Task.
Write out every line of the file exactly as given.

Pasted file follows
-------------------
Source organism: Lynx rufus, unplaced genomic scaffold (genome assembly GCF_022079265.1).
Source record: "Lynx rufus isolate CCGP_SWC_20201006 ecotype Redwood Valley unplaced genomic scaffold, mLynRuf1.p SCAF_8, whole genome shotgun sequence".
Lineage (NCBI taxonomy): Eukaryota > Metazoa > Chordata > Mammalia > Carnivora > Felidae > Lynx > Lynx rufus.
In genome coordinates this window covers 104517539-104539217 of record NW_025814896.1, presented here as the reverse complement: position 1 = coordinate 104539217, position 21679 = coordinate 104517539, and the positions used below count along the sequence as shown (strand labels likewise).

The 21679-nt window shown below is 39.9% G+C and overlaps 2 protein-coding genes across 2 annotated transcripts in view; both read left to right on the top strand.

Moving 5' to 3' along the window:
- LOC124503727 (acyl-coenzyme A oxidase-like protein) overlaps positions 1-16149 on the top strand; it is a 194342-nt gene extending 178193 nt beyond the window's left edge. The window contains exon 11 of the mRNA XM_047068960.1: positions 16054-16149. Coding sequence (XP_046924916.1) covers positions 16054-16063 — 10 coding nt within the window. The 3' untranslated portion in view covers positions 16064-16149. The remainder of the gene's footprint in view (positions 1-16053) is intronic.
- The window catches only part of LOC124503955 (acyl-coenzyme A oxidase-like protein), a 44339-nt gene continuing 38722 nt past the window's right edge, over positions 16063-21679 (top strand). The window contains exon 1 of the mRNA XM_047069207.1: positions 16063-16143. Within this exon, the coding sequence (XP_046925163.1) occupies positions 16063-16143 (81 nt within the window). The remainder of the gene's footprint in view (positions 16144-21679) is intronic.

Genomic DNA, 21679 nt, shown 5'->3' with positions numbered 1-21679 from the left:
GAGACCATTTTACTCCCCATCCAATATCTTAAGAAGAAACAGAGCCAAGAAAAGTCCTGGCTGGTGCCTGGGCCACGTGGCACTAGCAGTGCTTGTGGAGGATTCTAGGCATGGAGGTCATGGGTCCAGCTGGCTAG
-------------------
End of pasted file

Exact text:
Source organism: Lynx rufus, unplaced genomic scaffold (genome assembly GCF_022079265.1).
Source record: "Lynx rufus isolate CCGP_SWC_20201006 ecotype Redwood Valley unplaced genomic scaffold, mLynRuf1.p SCAF_8, whole genome shotgun sequence".
Lineage (NCBI taxonomy): Eukaryota > Metazoa > Chordata > Mammalia > Carnivora > Felidae > Lynx > Lynx rufus.
In genome coordinates this window covers 104517539-104539217 of record NW_025814896.1, presented here as the reverse complement: position 1 = coordinate 104539217, position 21679 = coordinate 104517539, and the positions used below count along the sequence as shown (strand labels likewise).

The 21679-nt window shown below is 39.9% G+C and overlaps 2 protein-coding genes across 2 annotated transcripts in view; both read left to right on the top strand.

Moving 5' to 3' along the window:
- LOC124503727 (acyl-coenzyme A oxidase-like protein) overlaps positions 1-16149 on the top strand; it is a 194342-nt gene extending 178193 nt beyond the window's left edge. The window contains exon 11 of the mRNA XM_047068960.1: positions 16054-16149. Coding sequence (XP_046924916.1) covers positions 16054-16063 — 10 coding nt within the window. The 3' untranslated portion in view covers positions 16064-16149. The remainder of the gene's footprint in view (positions 1-16053) is intronic.
- The window catches only part of LOC124503955 (acyl-coenzyme A oxidase-like protein), a 44339-nt gene continuing 38722 nt past the window's right edge, over positions 16063-21679 (top strand). The window contains exon 1 of the mRNA XM_047069207.1: positions 16063-16143. Within this exon, the coding sequence (XP_046925163.1) occupies positions 16063-16143 (81 nt within the window). The remainder of the gene's footprint in view (positions 16144-21679) is intronic.

Genomic DNA, 21679 nt, shown 5'->3' with positions numbered 1-21679 from the left:
GAGACCATTTTACTCCCCATCCAATATCTTAAGAAGAAACAGAGCCAAGAAAAGTCCTGGCTGGTGCCTGGGCCACGTGGCACTAGCAGTGCTTGTGGAGGATTCTAGGCATGGAGGTCATGGGTCCAGCTGGCTAG